Colton Turner has been poor on his return. Admittedly, I was surprised by his demotion considering he didn’t pitch all that poorly in Lansing in a very small sample size. He’s a bit of a ‘meh’ pitcher so too be perfectly honest, the game I watched him, I was more scouting the hitters. Kyle Anderson and Colton are very similar in that they seemingly use their fastball simply as a show me pitch to make their change more effective. In my opinion that’s not really a recipe for success as they move up the ladder.
OKB: What are your thoughts on this team as a whole? You guys have been spoiled with two straight championships, how does this one compare?
CC: This team is a bit blah compared to the last two (bearing in mind I didn’t get to see much of the 2011 edition). There are very few genuine prospects on the team. I do like some of the pitchers. Like Robson and Dawson, but they do not compare in the slightest to Osuna, Taylor Cole, Avendano of last year, etc. On the hitting side, there is very little extra base pop. Aside from L.B. and the now departed Leblebijian, there hasn’t been much.
OKB: Who is the one position player that sticks out in your mind that people aren’t talking about but should be watching? Who will we be talking about in Lansing next season?
CC: I’ve taken so long that Dawel Lugo probably wasn’t even promoted when you sent me original mail. Obviously he’s the one and only genuine positional prospect. I am guessing the current SS triumvirate of Lugo/Barreto/Ureno will all move up a level. I Need to come up with a nickname for them. Other than that, I’d keep an eye on utility infielder David Harris and outfielder Chaz Frank next year. Harris has some pop for his size, can play multiple positions around infield (sometimes not rather well), and can steal you a base. Frank has made some sensational catches in center, has a 1:1 K/BB ratio, and will hit you the odd double. Both are gamers and fun to watch. Clayton made a good point regarding the first players out of college saying that he thinks next year will be when you see how good they can be. They will have the winter off to recuperate, get in the gym, etc etc.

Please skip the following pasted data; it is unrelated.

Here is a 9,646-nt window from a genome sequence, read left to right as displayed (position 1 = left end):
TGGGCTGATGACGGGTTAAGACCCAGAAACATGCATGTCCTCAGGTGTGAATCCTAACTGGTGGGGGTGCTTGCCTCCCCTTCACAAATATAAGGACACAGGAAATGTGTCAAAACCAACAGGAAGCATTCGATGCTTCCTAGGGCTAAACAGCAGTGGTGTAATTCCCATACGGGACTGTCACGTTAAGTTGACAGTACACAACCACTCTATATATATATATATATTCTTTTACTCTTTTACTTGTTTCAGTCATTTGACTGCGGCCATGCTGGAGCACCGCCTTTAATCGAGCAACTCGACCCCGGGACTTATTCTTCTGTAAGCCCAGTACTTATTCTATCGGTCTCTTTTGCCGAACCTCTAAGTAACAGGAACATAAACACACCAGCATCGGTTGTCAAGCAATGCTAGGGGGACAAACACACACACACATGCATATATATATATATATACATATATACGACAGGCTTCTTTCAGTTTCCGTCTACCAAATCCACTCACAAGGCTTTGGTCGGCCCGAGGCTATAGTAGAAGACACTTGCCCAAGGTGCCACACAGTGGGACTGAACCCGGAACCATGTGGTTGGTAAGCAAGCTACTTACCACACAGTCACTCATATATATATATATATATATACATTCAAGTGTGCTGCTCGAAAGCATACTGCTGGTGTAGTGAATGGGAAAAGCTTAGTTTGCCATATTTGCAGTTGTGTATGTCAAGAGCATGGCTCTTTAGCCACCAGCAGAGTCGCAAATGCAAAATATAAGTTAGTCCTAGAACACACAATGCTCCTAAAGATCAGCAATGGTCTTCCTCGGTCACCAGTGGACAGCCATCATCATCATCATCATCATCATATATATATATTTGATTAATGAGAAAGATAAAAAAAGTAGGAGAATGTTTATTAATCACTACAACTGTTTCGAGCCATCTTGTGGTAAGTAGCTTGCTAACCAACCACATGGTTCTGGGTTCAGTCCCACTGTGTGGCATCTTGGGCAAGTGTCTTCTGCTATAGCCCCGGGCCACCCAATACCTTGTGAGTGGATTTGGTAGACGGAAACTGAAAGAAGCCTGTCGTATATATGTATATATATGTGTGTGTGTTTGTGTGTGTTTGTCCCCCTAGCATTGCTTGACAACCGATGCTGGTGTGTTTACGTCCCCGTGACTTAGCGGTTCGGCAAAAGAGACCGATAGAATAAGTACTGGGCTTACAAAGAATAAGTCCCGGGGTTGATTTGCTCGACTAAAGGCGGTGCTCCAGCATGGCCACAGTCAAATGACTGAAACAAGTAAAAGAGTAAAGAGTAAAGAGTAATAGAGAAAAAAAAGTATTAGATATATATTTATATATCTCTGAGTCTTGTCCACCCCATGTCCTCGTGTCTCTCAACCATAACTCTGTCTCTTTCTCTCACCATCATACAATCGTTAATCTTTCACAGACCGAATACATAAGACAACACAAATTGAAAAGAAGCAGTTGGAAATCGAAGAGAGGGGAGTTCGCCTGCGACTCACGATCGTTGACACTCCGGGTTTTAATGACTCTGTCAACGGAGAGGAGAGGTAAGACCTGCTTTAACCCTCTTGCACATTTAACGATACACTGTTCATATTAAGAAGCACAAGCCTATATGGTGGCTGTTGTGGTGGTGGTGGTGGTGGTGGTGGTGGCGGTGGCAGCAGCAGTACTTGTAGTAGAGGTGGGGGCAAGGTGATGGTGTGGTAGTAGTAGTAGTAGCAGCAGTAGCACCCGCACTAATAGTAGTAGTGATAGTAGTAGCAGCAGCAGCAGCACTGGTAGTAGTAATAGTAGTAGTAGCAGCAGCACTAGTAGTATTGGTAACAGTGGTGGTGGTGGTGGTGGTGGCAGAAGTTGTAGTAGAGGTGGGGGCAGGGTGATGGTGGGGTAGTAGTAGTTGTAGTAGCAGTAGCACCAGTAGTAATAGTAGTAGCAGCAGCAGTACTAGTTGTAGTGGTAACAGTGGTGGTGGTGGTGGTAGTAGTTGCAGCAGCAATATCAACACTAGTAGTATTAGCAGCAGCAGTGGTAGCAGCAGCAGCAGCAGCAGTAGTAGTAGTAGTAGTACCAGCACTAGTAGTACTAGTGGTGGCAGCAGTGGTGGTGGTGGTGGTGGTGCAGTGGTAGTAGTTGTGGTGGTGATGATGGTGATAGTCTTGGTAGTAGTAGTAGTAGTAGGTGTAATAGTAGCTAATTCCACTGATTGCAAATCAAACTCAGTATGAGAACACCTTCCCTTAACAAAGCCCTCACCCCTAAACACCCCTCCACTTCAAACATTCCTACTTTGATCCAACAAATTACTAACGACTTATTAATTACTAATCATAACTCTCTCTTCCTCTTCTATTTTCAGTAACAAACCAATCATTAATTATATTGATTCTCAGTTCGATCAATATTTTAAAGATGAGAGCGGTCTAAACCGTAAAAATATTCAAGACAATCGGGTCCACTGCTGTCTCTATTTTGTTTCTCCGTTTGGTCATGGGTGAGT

OKB: Same question about the pitching staff?
CC: Pitching wise, Tom Robson is the one to keep an eye on. If he can learn to consistently command his curveball I think he’ll do very well in the Midwest Lg. The other two to watch out for are the big left handers out of the ‘pen (although one or both may start next year) Matt Dermody and Scott Silverstein. Dermody’s numbers speak for themselves. Silverstein has an Aaron Loup style crossfire delivery and can hit mid-90s so may very well have a future as a LOOGY.
OKB: If anyone is in the Vancouver area and has a chance to take in a game at Nat Bailey, what can fans expect?
CC: The Nat is an absolutely fantastic place to watch baseball. From the setting, to the stadium (it’s old, but has charm and the staff are amazing), to the in game experience, I think it’s unbelievable. The weather has been great this year which has helped them set another attendance record. I think they are averaging only 200 under their capacity which is pretty sensational. They have a kids area, a bbq area, micro-brews (for excessive prices, but hey, can’t have everything) and all sorts of between inning entertainment which keeps people involved. Add in all the ‘celebrity’ appearances they have had this year, Tim Raines, Larry Walker, Joe Carter, etc etc and it’s pretty amazing